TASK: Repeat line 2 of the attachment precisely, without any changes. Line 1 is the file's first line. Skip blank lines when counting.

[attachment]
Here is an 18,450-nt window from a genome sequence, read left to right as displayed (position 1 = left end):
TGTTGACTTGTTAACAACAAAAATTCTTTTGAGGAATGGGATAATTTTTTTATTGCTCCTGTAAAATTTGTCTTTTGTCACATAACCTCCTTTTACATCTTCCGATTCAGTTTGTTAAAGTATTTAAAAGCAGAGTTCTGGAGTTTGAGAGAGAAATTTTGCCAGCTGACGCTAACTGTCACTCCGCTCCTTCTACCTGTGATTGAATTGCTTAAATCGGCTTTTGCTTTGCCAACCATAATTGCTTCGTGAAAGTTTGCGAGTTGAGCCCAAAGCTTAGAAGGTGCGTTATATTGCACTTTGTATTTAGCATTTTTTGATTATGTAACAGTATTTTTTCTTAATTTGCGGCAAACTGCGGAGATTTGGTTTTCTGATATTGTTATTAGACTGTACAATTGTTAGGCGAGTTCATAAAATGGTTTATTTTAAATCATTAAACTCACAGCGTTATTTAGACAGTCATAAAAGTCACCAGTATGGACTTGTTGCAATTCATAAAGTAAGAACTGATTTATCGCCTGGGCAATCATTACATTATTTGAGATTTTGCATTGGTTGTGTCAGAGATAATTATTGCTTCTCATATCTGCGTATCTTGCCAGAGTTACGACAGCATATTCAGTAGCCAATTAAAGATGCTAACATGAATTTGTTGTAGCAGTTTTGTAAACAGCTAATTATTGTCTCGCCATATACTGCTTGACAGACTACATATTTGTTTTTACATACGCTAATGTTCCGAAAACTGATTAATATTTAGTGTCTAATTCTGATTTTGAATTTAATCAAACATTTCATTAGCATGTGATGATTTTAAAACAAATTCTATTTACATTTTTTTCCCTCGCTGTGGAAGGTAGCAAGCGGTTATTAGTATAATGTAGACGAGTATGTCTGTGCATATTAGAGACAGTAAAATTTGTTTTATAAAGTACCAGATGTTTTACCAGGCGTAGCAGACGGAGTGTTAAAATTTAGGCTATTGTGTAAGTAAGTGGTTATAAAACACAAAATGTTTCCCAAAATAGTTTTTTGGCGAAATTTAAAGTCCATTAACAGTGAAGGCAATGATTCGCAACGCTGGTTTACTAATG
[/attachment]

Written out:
TGTTGACTTGTTAACAACAAAAATTCTTTTGAGGAATGGGATAATTTTTTTATTGCTCCTGTAAAATTTGTCTTTTGTCACATAACCTCCTTTTACATCTTCCGATTCAGTTTGTTAAAGTATTTAAAAGCAGAGTTCTGGAGTTTGAGAGAGAAATTTTGCCAGCTGACGCTAACTGTCACTCCGCTCCTTCTACCTGTGATTGAATTGCTTAAATCGGCTTTTGCTTTGCCAACCATAATTGCTTCGTGAAAGTTTGCGAGTTGAGCCCAAAGCTTAGAAGGTGCGTTATATTGCACTTTGTATTTAGCATTTTTTGATTATGTAACAGTATTTTTTCTTAATTTGCGGCAAACTGCGGAGATTTGGTTTTCTGATATTGTTATTAGACTGTACAATTGTTAGGCGAGTTCATAAAATGGTTTATTTTAAATCATTAAACTCACAGCGTTATTTAGACAGTCATAAAAGTCACCAGTATGGACTTGTTGCAATTCATAAAGTAAGAACTGATTTATCGCCTGGGCAATCATTACATTATTTGAGATTTTGCATTGGTTGTGTCAGAGATAATTATTGCTTCTCATATCTGCGTATCTTGCCAGAGTTACGACAGCATATTCAGTAGCCAATTAAAGATGCTAACATGAATTTGTTGTAGCAGTTTTGTAAACAGCTAATTATTGTCTCGCCATATACTGCTTGACAGACTACATATTTGTTTTTACATACGCTAATGTTCCGAAAACTGATTAATATTTAGTGTCTAATTCTGATTTTGAATTTAATCAAACATTTCATTAGCATGTGATGATTTTAAAACAAATTCTATTTACATTTTTTTCCCTCGCTGTGGAAGGTAGCAAGCGGTTATTAGTATAATGTAGACGAGTATGTCTGTGCATATTAGAGACAGTAAAATTTGTTTTATAAAGTACCAGATGTTTTACCAGGCGTAGCAGACGGAGTGTTAAAATTTAGGCTATTGTGTAAGTAAGTGGTTATAAAACACAAAATGTTTCCCAAAATAGTTTTTTGGCGAAATTTAAAGTCCATTAACAGTGAAGGCAATGATTCGCAACGCTGGTTTACTAATG